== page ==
Rating: 8 out of 101.23k
Review by Michael on April 9, 2023.
Hell yeah!!! April 2023 has some pretty cool shit going on in thrash metal. On one hand the German Deimos' Dawn, which I have already reviewed, but on the other comes Enforced and in this case Overkill from overseas in my stereo. Now the only question is whether you prefer it cozy with a massage chair and a cold beer (Overkill) or rather with a crowbar in the face and a schnapps for afterwards (Enforced). So let's start with the cozier part, Scorched.
First of all, the guys from Overkill with this album have their 20th (!) studio album, which I find quite impressive. Even more impressive, however, is that they have delivered nothing really bad since the very boring and soft From The Underground And Below from 1997, if you ignore the somewhat uninspired songs on ReliXIV. So that leaves only two somewhat weaker albums for the time being (the second weak, because not very powerful album is I Hear Black in my opinion). Now, of course, the question arises whether Overkill can continue to deliver on such a high level after the series of good-class albums.
I'll give the answer once, directly and in advance: yes, they can and they have even brought a few thick songwriting surprises. The groovy elements we know from the past are again a central element of the Overkill sound on Scorched. The NJ thrashers rely on a lot of hook lines, for example 'Goin Home' gets stuck directly in your head because of its highly melodic parts and the hooklines. 'Know Her Name' and 'Bag O Bones' are also typical Overkill thrash songs, whereby the chorus of 'Bag O Bones' comes across a bit bluesy and fits perfectly into the rather fast song despite the unusual arrangement. Blitz' voice sounds especially fresh and high here as it hasn't in a long time. On the other side, there are also the slower, again very bluesy, Black Sabbath-inspired songs that Overkill also liked to compose in the past. Thus, 'Wicked Place' (which surprises with a very casual guitar solo and orchestral final part and thus seems quite threatening and gloomy) and 'Fever' (which is almost a half ballad) are by far the slowest, but no less interesting, songs on the album.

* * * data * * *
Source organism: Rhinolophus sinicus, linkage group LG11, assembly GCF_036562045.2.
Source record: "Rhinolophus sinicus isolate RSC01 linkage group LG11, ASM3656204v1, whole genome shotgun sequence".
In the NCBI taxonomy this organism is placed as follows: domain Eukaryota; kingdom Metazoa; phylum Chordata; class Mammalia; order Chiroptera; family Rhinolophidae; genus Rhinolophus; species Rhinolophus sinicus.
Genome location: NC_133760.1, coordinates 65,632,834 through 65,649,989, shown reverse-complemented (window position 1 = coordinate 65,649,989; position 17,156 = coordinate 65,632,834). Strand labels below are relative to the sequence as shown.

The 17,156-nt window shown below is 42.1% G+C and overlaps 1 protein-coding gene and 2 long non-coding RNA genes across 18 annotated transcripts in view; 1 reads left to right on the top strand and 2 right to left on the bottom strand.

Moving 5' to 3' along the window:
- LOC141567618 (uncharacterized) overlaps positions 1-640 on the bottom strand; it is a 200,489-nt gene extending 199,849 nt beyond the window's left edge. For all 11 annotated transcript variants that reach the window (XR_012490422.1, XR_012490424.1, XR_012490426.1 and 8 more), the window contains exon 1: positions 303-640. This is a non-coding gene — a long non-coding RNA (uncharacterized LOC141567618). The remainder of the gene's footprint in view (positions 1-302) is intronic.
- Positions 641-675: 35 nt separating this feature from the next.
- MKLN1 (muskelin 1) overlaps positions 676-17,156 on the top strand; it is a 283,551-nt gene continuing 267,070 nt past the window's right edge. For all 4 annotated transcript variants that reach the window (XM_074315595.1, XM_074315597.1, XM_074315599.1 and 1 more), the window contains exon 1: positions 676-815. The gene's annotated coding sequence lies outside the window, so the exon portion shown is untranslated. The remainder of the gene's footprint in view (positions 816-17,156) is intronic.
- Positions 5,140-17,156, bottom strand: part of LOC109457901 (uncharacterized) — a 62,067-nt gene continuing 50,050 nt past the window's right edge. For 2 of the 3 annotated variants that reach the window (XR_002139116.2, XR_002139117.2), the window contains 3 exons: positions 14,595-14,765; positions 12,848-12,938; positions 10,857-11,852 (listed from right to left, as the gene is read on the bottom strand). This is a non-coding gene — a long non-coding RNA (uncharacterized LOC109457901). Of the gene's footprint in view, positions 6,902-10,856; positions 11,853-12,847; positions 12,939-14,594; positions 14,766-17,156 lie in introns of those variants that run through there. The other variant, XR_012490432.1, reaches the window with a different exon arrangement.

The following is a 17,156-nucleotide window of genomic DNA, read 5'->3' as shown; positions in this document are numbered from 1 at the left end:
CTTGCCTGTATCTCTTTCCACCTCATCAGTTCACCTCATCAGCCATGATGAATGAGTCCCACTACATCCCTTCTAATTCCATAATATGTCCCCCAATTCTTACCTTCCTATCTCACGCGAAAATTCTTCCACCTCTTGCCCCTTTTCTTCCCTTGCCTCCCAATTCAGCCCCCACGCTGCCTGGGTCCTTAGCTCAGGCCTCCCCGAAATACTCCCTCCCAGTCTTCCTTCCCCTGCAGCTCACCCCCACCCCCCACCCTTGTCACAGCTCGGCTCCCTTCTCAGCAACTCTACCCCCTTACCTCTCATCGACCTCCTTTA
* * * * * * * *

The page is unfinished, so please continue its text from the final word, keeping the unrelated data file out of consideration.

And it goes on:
'Heaven And Hell' is also a very interesting song, which somehow reminds me of Black Sabbath - oh wait, the song is called 'Won't Be Coming Back' and after 33 seconds Ronnie James Dio is also history again and Overkill celebrate here a firework of melodies, awesome riffs and good humor.
I have now heard the album umpteen times and find, if at all, only a few points of criticism. One or two songs are perhaps rather average Overkill products, but even that is still better than - and I'm going out on a limb here - what the band, which will release the ugliest metal cover (no, not Holy Moses!) at the same time on April 14, will present with their new album, I'm sure! But maybe I'm just writing bullshit because I am trapped in the matrix and will be digested from the machines soon.
Rating: 9.5 out of 101.23k